I recently had the opportunity to work on the sale of a Ferrari 275 GTB/6C alloy long-nose . Because not all classic Ferrari sell for more than a couple of millions, I thought I would take advantage of having it all fresh in my mind to share an overview of that car and of what makes it special and so sought after.
Let’s first have a quick overview of the 275 GTB and where it stands in the timeline with respect to other Ferrari models. Then we will look into more details at the differences between the various series before highlighting the key elements that can help distinguishing the series between them.
Although there are many versions of the 275 GTB, we can distinguish three main releases: the 275 GTB, the 275 GTS and the 275 GTB/4.
Ferrari 275 GTB Overview
The Ferrari 275 GTB is a V12-powered front engine car that Ferrari produced between 1964 and 1968.
In the production timeline, the Ferrari 275 GTB stands between the Ferrari 250 and the Ferrari 365 GTB/4 (aka “Daytona”).
Other models produced at the same time included the Ferrari 330 and the Ferrari 500 Superfast.
In terms of competition, alternatives from other manufacturers included the Lamborghini 350 GT, the Lamborghini Miura, the Maserati Ghibli and the Alfa Romeo TZ2.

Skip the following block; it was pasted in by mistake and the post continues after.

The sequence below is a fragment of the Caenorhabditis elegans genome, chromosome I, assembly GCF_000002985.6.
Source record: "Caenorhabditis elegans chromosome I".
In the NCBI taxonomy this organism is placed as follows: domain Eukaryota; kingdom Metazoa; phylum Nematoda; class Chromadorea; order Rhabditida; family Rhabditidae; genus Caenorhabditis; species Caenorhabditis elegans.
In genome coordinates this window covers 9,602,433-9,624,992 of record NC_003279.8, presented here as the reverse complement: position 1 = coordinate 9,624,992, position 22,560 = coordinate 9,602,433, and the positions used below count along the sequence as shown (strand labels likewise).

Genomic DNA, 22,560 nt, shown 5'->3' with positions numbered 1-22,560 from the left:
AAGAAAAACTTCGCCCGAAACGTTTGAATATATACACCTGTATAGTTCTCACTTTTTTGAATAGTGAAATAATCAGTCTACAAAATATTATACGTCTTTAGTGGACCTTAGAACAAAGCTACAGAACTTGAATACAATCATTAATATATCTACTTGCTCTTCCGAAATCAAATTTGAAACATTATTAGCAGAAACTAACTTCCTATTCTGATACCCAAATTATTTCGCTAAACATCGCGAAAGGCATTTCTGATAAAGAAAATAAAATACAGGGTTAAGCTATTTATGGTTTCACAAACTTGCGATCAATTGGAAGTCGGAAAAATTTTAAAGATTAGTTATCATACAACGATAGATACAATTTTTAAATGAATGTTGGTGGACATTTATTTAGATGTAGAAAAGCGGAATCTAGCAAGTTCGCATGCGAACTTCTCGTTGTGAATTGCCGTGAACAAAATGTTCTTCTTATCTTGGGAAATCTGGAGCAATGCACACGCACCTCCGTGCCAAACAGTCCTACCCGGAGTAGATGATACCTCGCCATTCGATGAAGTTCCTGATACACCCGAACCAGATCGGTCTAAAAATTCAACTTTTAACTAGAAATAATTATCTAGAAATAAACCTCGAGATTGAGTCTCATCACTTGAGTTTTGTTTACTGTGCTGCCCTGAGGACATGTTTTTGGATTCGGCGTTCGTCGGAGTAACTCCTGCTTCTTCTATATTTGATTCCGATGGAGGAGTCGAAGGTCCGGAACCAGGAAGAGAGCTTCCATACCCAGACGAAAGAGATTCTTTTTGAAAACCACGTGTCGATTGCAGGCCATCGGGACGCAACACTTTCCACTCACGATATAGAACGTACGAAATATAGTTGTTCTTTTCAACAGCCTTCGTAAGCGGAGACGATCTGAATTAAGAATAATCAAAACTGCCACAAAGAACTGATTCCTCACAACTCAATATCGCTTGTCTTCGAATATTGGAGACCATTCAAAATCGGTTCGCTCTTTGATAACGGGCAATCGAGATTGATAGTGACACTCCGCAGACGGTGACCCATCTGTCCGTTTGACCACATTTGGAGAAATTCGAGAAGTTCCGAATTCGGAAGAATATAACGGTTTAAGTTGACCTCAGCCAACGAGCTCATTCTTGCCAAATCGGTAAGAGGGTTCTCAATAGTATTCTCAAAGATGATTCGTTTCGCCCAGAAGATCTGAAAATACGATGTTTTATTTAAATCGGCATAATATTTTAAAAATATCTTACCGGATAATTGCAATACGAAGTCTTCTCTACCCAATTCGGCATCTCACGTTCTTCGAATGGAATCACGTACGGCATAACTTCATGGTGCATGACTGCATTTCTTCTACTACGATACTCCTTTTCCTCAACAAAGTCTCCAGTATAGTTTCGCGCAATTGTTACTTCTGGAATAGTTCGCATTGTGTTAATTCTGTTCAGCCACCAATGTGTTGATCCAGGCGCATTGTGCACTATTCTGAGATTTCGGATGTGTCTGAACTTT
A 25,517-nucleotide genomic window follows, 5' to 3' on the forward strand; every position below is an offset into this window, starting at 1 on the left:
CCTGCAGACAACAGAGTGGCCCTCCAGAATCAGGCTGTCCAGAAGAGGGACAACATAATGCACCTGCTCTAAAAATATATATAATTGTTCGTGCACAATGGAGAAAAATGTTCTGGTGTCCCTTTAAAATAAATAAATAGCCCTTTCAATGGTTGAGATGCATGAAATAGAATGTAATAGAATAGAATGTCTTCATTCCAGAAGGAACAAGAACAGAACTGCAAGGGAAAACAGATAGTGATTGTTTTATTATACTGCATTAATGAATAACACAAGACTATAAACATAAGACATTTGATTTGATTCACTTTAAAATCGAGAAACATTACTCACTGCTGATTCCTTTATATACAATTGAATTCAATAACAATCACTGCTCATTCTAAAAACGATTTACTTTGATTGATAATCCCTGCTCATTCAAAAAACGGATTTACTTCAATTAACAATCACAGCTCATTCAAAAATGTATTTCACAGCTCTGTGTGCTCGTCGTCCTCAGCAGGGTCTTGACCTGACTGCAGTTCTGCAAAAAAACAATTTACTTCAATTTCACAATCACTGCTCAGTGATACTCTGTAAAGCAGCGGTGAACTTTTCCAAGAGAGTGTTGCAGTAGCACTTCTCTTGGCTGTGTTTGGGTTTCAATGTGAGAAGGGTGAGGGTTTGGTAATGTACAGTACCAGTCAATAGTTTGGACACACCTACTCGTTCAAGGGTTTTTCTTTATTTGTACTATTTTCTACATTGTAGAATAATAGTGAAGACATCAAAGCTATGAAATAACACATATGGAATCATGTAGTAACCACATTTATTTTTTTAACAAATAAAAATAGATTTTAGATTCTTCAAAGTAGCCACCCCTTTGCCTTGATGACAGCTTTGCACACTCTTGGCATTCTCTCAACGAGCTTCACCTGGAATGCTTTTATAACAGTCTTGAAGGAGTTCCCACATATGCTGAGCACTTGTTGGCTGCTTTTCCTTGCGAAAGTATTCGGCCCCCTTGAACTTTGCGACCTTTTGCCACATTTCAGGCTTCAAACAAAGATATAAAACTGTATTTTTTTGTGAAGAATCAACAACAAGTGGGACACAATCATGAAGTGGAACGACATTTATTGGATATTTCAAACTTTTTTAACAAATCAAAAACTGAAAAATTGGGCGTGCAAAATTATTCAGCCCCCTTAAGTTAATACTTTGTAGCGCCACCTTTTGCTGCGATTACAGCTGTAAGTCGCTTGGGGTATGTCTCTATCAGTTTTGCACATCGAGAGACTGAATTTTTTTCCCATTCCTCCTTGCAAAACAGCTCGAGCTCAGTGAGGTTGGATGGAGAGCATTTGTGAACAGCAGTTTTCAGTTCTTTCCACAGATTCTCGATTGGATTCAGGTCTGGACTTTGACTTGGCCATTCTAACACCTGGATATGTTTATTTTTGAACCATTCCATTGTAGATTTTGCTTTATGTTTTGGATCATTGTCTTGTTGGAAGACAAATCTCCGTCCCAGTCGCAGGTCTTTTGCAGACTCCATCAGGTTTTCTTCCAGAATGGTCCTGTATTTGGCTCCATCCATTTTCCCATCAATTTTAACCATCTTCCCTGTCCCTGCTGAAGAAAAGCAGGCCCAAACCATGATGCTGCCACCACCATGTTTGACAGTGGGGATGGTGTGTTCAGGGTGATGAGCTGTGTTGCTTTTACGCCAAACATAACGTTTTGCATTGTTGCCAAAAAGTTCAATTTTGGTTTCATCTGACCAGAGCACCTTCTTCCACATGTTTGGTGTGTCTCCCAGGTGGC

Identifying a 275 GTx
In the case of genuine and unmodified Ferrari 275, looking at the bodywork should provide enough information to identify a series.
Series 1 or the first 275 GTB was the first series of the 275 to be unveiled in 1964. It had a rather wide grill at the front bordered with chrome. However it suffered from a slight nose lift at high speeds.
Series 2 appeared when Ferrari solved the nose lift problem by optimizing the shape of it. The nose was longer and the grill a bit smaller. The new version released in 1965 became known as ‘long nose‘ by opposition to the previous version of the 275 GTB that became known as ‘short nose‘. The chrome border disappeared and engineers raised the front bumpers in comparison with the series 1 overlapping slightly the front grill.
Series 3 or 275 GTB/4 came with a dual overhead cam that required some extra space compared to the two-cam versions. Ferrari considers it as a different car from the series 1 and 2. The addition of a small hump on the bonnet in line with the engine allowed to gain the extra space required for the DOHC. This hump is an easy way to identify the 275 GTB/4.
The 275 GTS is the roadster version. From the outside, it has very little in common with 275 GTB. The low production 275 NART Spyder was actually the open top 275 that was more faithful to the initial design. I find this being an interesting point: although the 275 NART Spyder was designed by Scaglietti, its design was very close to the design initially produced by Pininfarina for the 275 GTB. On the other hand Pininfarina must have had good reason to make the 275 GTS so different to the 275 GTB. But I personally think that the 275 NART Spyder looks more beautiful and elegant than the 275 GTS.
Note that the limited production of the NART Spyder and its attractive look led some owners to subsequently convert their 275 GTB to the NART Spyder specifications. So not all of the NART Spyder on the market are authentic. This does not detract from their desirability as the conversions were usually carried by renowned and qualified bodyshops on the base of a model that was already desirable.